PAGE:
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Expat Briefing Editorial Team
12 August, 2015
Organizations representing the interests of expatriates have succeeded over the last couple of years in drawing attention to the issue of expat voting rights. However, while some people might have sympathy with those expats who are still be expected to pay tax in their country of origin, but can't choose which government taxes them, the ones who really matter – the politicians and legislators who decide who can and can't vote – don't, in the main, seem to be listening. At least, the UK aside, little seems to have in the countries where this is a hot topic since our last feature on this issue a year ago.
Increasingly, expats are being disenfranchised in the land of their birth, either by complex rules which inadvertently make it difficult for some expats to vote or by deliberate restrictions. Unfortunately, the situation doesn't seem to be improving very much for those expats keen to still have a say on affairs in their country of origin.
Some might argue that, if you have chosen to live permanently in another country, particularly for tax reasons, then you have also abdicated certain rights and privileges in the country of your birth, like voting. On the other hand, things aren't always that simple. For those of us born in democratic countries, the vote is one of our most precious rights, so why should this right be so easily extinguished the moment you leave for foreign shores? What's more, it is rare that an expat will have completely severed links with their country of origin, even if they are living abroad on a permanent basis. In most cases family ties will still exist, and they might, for example, be putting their children through school there too. There is also a fair chance they will still be paying tax to the Government in their former home, on income or other assets like property.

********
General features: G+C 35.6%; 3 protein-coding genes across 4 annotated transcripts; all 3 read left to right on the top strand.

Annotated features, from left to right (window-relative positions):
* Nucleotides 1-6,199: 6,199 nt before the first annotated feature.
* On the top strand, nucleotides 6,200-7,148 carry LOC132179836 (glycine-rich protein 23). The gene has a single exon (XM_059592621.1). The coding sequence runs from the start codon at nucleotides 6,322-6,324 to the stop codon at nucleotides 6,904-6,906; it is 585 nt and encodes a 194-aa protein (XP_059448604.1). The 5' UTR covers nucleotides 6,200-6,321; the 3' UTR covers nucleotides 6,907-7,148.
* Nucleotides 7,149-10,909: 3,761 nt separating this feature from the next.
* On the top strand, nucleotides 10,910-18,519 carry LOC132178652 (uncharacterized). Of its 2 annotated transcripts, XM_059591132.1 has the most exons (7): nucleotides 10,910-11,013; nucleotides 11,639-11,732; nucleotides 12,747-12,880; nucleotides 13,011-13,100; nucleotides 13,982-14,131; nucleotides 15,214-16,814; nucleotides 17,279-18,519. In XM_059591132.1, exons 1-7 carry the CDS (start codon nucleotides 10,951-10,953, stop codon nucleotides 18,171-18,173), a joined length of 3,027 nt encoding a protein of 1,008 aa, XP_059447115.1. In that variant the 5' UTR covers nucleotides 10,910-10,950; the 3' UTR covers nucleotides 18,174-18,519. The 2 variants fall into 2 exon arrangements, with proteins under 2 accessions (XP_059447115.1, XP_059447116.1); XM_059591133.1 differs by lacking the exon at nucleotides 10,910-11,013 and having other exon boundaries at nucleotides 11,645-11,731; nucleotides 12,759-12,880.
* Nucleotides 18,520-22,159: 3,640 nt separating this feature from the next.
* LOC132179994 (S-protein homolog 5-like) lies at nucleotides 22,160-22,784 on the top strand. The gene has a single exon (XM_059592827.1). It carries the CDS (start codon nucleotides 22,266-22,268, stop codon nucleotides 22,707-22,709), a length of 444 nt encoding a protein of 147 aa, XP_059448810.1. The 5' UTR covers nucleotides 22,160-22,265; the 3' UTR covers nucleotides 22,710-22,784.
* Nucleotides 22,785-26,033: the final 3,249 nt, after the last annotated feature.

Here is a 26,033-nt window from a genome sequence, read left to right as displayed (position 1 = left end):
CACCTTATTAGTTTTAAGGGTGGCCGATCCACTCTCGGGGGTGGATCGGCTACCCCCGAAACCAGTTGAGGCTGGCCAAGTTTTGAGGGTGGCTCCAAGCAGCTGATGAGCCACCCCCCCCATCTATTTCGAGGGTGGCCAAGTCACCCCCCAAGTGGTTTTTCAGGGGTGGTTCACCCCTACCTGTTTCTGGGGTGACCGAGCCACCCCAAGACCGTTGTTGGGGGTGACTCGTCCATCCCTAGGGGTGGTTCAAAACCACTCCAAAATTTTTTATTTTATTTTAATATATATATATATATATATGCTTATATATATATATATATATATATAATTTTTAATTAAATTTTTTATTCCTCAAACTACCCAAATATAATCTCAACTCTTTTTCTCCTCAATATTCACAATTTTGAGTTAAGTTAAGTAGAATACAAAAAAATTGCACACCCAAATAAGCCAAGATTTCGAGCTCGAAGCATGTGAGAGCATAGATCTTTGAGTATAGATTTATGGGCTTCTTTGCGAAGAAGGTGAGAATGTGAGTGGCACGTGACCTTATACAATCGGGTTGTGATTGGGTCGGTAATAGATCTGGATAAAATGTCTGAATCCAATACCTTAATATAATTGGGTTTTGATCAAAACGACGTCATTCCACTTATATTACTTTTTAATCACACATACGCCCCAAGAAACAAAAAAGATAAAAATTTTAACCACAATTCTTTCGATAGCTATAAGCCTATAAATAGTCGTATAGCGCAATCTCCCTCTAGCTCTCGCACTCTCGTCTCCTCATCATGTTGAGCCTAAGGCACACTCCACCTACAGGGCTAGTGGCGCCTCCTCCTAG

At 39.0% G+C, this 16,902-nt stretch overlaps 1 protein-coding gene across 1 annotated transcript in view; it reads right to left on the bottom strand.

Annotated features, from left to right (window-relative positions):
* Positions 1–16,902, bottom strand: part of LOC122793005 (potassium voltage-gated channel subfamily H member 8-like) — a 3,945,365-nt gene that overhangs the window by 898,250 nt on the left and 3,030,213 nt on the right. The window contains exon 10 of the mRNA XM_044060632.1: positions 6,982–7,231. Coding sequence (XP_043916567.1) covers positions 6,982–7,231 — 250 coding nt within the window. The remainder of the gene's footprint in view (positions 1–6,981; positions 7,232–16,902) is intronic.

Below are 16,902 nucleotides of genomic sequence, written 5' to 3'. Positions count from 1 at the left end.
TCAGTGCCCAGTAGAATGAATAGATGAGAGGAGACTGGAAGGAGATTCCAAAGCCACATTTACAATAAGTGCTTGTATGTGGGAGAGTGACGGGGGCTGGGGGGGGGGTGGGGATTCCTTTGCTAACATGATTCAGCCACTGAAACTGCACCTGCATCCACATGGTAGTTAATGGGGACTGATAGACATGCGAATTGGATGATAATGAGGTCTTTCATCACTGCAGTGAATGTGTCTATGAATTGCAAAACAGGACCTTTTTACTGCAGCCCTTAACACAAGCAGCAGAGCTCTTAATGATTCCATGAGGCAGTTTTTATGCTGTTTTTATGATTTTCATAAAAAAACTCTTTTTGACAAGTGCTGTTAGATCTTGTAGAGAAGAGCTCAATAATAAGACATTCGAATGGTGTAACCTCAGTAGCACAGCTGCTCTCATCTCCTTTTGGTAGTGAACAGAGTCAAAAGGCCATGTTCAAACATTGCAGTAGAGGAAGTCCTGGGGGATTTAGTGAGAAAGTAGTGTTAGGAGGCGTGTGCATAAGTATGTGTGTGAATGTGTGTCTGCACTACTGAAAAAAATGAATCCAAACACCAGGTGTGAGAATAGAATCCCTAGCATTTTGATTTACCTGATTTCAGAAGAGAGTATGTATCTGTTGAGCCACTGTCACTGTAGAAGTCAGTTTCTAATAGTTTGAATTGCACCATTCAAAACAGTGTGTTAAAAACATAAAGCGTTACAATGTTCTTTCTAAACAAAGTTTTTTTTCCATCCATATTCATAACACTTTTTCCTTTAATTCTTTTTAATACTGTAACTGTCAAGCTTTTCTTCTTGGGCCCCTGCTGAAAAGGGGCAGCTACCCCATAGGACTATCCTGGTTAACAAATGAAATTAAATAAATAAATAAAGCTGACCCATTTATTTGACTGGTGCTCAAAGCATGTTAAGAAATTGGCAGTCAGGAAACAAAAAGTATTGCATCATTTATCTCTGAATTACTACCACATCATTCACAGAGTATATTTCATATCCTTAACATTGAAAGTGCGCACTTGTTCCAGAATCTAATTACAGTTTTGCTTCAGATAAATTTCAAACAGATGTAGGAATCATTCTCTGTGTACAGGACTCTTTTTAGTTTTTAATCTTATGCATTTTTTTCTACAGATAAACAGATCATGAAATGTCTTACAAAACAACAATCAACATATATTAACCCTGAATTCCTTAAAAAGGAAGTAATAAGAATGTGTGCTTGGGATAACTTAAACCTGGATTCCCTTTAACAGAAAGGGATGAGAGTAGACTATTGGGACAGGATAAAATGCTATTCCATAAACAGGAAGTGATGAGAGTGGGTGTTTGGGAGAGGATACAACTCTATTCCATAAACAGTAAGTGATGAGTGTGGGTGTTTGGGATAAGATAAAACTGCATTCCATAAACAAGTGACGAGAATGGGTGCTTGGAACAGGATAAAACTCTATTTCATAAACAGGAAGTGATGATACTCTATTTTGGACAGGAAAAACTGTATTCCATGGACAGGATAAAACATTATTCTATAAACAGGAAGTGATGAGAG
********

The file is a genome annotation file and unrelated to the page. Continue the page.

Therefore, the vote remains important to a lot of expats around the world. Governments, it seems, don't always agree.
This has been a particularly contentious issue in Canada, where a court of law recently confirmed as lawful legislation that removes voting rights for expats who have lived abroad for more than five years.
Canadian law states that a citizen who is non-resident for more than five consecutive years loses their right to vote in federal elections. This five-year rule was challenged in the case of Frank v. Canada (Attorney General) (2015 ONCA 536). The respondents originally received a favorable judgment from the Ontario Supreme Court of Justice, where the Judge held that the Government has no power to take away the voting rights of citizens. This has now been overturned on appeal.